“We’re going to continue to press and push to get him on the field as much as possible in these final five days even though one of them is today and won’t be on the field,” said Farrell. Tomorrow, through the weekend, we need to get him on the field as much as possible.”
At a time when there will be just four games beyond Wednesday’s contest, and with Middlebrooks having little remaining opportunity to improve his dreadful season stat line of a .191 average, .256 OBP and .265 slugging mark, Farrell was asked to explain the urgency he expressed for an opportunity to evaluate the 26-year-old further this year.
“More than anything, if a player is capable, we’re not just wanting to shut someone down,” Farrell said. “That’s not a precedent that we want to set or enable, to be honest with you.”
It has been a year in which Middlebrooks rarely has played at full health. He spent time on the DL with a calf injury. His current wrist sprain is believed to be related to when he got hit by a pitch in May. He lost months to a finger that was fractured by the line drive. The result has been fitful playing time at the big league level, which in turn has contributed to some of Middlebrooks’ struggles to remain in a sustained offensive groove.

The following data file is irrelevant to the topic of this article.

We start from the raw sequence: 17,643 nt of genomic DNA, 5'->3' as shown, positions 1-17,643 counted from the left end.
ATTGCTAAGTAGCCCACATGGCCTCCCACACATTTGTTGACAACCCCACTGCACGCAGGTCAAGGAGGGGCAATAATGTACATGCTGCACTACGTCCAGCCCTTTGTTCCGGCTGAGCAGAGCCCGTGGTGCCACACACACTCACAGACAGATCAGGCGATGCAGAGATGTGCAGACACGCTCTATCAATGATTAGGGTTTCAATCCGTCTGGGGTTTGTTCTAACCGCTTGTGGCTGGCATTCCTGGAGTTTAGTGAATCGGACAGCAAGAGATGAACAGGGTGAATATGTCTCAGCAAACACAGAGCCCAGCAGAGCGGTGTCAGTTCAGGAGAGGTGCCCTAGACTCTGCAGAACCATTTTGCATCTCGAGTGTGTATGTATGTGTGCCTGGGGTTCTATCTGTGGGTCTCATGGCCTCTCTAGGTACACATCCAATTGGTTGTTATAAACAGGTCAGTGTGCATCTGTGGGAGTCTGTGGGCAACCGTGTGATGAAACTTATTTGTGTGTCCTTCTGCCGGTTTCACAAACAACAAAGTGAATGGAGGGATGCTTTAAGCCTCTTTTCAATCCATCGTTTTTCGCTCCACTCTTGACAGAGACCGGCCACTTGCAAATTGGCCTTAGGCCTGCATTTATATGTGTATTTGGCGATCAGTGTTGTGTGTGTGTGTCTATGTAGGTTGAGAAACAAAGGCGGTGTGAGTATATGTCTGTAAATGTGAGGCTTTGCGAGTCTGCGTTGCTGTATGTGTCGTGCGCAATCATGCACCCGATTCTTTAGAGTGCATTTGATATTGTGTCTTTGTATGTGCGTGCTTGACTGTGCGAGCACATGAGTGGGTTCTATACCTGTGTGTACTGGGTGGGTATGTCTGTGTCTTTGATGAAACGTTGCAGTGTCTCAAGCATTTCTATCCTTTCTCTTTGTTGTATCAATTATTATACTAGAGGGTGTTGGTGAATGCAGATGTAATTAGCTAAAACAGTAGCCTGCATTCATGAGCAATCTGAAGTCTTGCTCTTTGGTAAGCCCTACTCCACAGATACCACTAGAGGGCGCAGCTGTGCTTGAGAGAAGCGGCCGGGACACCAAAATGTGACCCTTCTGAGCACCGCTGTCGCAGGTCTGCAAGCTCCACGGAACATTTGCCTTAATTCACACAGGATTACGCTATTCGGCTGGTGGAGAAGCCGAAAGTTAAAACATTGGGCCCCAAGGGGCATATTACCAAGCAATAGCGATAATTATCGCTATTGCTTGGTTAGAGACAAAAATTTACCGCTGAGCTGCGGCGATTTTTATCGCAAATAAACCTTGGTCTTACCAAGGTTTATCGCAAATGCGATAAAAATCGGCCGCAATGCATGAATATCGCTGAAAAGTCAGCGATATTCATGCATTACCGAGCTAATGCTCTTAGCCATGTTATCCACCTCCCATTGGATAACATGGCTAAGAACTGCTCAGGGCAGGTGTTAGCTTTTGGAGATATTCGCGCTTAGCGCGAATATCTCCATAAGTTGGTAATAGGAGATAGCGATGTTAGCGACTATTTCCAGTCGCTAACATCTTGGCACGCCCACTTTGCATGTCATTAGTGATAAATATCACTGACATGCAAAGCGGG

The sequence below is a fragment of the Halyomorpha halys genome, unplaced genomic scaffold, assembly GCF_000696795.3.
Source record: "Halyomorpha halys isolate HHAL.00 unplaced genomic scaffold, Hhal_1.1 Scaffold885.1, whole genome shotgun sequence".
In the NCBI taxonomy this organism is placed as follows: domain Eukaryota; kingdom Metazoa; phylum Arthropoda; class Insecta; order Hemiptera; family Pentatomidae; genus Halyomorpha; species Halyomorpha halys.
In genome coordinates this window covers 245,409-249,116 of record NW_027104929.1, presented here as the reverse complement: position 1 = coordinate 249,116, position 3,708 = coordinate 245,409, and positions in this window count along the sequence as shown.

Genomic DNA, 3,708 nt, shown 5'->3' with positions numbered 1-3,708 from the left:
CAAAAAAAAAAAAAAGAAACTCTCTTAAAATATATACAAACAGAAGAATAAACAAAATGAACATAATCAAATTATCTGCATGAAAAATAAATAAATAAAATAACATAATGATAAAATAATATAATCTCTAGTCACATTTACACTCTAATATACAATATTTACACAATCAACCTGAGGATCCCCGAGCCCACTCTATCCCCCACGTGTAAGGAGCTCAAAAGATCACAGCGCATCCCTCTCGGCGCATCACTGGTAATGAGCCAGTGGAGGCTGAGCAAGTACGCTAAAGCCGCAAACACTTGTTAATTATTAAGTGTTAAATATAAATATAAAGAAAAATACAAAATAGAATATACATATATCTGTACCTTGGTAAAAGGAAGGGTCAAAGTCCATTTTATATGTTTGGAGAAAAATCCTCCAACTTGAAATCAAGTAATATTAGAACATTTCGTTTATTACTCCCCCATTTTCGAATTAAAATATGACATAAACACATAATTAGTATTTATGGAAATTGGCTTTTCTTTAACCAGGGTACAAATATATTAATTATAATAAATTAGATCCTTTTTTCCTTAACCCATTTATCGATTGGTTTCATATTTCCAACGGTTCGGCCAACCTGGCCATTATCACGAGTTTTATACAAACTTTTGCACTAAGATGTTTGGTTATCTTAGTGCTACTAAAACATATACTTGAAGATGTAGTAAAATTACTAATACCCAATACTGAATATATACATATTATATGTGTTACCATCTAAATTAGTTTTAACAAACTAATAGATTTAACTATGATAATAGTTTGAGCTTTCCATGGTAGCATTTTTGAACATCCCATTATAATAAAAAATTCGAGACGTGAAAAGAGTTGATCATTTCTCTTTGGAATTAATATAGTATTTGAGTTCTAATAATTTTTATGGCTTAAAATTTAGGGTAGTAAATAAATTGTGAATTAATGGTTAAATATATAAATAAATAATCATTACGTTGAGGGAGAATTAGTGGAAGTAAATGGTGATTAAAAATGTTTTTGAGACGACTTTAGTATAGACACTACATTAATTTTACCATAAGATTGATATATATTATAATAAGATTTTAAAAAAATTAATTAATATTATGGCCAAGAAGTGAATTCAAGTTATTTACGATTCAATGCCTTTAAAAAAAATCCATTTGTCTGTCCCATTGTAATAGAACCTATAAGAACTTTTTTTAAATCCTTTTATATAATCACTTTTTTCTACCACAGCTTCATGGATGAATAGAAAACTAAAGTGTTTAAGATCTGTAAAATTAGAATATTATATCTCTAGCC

That said, Farrell said that it would be a mistake to view Middlebrooks’ struggles as simply the product of injuries. He’s been healthy enough to play. His limited production — particularly the absence of his characteristic home run power (he has hit just two homers in 63 games this year) — is not entirely a function of health, in Farrell’s view.
“I don’t think he’s been limited any different than other players who deal with nagging ailments over the course of a full season. There’s been times when he’s been unavailable. To say it’s to the extent that he can’t go or can’t play, we’re not at that point,” said Farrell. “He’s missed time over the past couple of years as we know. The inconsistent playing time has had some effect. To say that there’s something existing here, sure, he’s banged up a little bit. Is that the sole reason why the power numbers have dropped? I can’t say that it is.”
|09.24.14 at 5:53 pm ET|